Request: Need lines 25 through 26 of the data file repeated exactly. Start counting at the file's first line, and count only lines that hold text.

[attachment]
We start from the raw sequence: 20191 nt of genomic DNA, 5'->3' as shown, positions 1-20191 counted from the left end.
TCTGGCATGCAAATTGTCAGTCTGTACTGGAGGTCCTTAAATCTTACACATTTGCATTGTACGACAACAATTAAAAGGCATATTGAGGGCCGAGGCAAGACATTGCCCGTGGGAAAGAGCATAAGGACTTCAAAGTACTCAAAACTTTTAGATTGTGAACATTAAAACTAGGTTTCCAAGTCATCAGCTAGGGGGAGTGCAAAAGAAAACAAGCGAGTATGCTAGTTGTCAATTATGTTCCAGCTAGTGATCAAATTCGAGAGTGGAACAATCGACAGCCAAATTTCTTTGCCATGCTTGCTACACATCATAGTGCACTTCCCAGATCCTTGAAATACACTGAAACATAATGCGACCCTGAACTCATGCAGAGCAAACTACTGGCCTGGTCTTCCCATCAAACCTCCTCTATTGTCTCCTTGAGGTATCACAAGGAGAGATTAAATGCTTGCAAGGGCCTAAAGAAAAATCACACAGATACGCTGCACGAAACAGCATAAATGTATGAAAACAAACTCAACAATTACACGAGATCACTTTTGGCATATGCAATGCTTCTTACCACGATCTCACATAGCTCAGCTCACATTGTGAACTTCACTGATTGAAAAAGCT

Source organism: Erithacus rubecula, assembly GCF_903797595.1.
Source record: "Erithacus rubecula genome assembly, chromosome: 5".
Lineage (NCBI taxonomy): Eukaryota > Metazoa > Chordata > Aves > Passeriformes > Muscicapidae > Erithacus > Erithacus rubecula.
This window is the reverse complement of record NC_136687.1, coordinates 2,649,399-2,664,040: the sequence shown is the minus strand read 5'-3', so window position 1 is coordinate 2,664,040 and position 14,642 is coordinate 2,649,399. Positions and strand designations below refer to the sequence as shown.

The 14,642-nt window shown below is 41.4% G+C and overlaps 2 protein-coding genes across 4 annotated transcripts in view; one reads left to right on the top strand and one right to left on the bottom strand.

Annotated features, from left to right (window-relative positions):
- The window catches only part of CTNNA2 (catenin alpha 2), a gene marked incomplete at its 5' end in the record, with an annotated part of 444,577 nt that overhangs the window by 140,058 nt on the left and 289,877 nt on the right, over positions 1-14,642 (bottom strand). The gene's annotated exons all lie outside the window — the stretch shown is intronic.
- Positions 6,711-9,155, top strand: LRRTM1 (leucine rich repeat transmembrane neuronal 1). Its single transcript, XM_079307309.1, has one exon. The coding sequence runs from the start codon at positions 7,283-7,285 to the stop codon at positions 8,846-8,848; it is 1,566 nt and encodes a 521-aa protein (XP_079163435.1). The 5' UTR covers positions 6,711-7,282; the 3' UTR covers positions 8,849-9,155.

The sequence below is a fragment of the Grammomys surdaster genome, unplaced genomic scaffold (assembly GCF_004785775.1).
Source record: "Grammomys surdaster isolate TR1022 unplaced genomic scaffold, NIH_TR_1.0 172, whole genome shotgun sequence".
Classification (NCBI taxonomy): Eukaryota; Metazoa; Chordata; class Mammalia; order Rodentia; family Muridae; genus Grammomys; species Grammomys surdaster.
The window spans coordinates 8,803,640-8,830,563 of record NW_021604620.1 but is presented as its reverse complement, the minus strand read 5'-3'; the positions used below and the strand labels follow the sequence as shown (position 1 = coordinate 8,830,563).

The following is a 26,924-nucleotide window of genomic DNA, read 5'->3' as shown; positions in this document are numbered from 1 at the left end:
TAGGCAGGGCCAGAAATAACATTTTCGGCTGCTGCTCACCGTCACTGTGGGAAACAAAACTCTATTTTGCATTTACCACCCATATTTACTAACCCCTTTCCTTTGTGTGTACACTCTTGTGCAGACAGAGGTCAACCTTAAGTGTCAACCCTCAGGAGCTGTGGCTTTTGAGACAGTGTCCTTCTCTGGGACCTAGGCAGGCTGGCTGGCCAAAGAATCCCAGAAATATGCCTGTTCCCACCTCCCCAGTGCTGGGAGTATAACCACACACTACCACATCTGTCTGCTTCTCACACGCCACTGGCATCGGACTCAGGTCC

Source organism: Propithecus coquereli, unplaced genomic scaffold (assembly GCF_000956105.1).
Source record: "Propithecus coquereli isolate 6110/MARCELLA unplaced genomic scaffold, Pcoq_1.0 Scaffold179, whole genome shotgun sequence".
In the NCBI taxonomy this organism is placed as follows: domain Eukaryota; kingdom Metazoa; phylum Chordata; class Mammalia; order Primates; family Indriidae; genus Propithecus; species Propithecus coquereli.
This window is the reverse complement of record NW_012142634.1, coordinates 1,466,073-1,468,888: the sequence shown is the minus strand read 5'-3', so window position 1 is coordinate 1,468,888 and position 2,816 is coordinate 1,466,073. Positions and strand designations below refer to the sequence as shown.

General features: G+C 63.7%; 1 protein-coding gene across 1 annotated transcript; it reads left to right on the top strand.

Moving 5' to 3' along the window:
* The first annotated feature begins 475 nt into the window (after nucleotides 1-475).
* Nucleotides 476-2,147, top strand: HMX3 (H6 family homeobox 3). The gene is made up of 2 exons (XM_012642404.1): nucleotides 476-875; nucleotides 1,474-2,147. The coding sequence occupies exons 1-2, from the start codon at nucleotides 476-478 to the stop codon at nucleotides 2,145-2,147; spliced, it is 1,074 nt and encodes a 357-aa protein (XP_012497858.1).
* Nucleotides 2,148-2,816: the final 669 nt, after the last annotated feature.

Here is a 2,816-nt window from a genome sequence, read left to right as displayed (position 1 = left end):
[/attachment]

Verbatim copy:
* Nucleotides 2,148-2,816: the final 669 nt, after the last annotated feature.

Here is a 2,816-nt window from a genome sequence, read left to right as displayed (position 1 = left end):